When Cities Get Married

This might be the most intersectional or “woke” take on urban studies I’ve seen yet. That it’s from 2004 is surprising, first wave woke, an early adopter certainly in terms of the topic of municipal consolidation.
Marriage is a union, the basis of the family unit in the ideal and a solemn contractual obligation, that it’s used in regard to local government, rule of law and the conduct of individual cities as political units seems completely appropriate. Self government as a gift to bestow on future generations, a democratic inheritance that represents both freedom and responsibility, concerns that certainly align with progeny and lineage along with other aspects of the familial frame.

“We argue that consolidation is represented in gendered and sexualized terms so that the question of municipal expansion became insulated from moral, racialized, and environmental concerns about the “threats” of the big city. Our analysis has contemporary relevance because it suggests the sexist and heterosexist norms that may be embedded in the noblesse oblige of contemporary municipal consolidation. It also suggests a way of looking at contemporary municipal boundary changes through a normative lens that takes us beyond economic notions of self-interest.”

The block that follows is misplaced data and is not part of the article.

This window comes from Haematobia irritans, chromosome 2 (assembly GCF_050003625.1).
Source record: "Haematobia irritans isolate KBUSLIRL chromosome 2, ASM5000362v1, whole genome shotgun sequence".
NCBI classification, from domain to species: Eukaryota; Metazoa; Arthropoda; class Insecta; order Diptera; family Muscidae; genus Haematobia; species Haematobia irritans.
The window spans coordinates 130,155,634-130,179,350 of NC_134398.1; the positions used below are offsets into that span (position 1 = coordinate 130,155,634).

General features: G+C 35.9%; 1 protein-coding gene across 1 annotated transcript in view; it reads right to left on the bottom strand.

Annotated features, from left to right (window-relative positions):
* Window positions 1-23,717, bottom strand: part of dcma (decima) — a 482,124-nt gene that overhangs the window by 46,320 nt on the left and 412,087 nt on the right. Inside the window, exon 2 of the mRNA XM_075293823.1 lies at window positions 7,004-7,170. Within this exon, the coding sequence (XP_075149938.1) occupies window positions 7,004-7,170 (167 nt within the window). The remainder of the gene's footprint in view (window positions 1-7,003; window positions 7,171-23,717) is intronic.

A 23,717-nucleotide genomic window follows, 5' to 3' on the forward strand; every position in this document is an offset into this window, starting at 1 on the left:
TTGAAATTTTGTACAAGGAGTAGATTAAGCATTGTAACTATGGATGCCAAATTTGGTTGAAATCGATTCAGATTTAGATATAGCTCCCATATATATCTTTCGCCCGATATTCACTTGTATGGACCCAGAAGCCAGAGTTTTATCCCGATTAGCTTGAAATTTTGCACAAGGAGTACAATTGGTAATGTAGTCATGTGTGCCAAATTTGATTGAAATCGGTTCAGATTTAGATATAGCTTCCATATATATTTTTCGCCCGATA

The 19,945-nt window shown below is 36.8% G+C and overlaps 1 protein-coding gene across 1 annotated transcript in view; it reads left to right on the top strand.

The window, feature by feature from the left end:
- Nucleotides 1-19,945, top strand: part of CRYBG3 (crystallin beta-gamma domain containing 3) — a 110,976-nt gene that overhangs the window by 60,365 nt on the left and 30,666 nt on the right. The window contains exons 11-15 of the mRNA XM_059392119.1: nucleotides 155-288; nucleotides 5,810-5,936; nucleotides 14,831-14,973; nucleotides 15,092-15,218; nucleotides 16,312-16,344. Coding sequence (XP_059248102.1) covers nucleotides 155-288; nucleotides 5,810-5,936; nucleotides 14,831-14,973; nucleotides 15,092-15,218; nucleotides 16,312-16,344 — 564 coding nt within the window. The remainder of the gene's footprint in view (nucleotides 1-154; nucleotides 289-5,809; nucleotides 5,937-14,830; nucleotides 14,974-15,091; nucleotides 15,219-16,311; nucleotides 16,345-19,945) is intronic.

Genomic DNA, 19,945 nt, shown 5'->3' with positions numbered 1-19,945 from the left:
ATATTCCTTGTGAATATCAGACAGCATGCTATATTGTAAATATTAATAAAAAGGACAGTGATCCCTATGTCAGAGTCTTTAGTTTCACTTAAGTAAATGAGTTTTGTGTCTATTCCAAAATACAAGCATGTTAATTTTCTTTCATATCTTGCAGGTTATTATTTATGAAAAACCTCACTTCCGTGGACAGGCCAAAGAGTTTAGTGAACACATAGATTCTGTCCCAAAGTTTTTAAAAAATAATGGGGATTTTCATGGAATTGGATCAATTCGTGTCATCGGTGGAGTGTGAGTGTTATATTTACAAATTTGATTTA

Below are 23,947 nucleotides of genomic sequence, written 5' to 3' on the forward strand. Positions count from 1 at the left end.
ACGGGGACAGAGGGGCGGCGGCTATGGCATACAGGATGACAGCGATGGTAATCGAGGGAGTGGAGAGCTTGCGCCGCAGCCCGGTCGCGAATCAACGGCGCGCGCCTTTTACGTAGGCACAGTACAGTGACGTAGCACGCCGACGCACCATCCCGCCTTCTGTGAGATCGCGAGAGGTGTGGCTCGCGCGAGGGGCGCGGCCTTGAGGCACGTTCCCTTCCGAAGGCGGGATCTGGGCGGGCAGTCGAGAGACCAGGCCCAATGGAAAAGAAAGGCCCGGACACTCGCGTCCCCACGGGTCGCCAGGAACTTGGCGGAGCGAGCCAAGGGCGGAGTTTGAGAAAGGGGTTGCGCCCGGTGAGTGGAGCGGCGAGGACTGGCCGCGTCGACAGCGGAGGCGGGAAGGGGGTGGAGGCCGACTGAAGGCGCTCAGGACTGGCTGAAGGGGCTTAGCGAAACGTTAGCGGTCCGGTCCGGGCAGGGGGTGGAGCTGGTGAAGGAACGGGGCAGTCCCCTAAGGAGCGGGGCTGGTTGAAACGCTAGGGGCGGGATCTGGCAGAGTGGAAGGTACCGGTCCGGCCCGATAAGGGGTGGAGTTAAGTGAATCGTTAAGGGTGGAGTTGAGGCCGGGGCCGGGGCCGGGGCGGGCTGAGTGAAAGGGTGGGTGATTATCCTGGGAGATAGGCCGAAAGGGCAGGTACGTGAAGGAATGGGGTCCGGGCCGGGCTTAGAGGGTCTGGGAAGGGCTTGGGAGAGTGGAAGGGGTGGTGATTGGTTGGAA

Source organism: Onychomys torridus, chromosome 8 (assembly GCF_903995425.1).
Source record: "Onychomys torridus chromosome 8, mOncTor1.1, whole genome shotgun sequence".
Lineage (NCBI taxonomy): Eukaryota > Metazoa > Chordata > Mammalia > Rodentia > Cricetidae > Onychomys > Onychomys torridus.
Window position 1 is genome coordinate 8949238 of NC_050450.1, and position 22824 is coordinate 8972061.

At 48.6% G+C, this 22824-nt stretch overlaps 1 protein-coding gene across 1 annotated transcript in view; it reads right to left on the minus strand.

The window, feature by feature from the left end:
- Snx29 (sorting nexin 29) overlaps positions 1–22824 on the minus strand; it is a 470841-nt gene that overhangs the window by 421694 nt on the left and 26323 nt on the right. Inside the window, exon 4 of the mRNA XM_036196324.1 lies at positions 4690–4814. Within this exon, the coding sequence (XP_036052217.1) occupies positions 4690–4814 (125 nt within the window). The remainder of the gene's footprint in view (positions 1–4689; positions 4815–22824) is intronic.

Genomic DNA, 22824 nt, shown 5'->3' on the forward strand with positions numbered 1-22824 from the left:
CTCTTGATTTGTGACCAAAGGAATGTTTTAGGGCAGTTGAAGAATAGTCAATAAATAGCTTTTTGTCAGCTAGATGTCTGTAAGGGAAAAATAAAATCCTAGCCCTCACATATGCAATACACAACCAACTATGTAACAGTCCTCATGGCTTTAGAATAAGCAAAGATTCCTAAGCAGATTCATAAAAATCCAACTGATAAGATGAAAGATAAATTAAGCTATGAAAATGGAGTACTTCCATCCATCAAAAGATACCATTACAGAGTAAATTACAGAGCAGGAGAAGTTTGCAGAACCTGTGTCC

In this article, we examine the processes by which urban space became sexually coded through municipal consolidation in the nineteenth century. Our analysis covers the union of Van Vorst Township to Jersey City in 1851 and the absorption of the City of Brooklyn to “Greater New York” in 1898. In both cases, urban space was gendered and sexualized through courtship and marriage metaphors used by local newspapers.

Published in Urban Affairs Review | Richardson Dilworth | 2004 https://www.semanticscholar.org/paper/When-Cities-Get-Married-Dilworth-Trevenen/a2ca8f17cce491477a6811e6fa66874c7a7820fe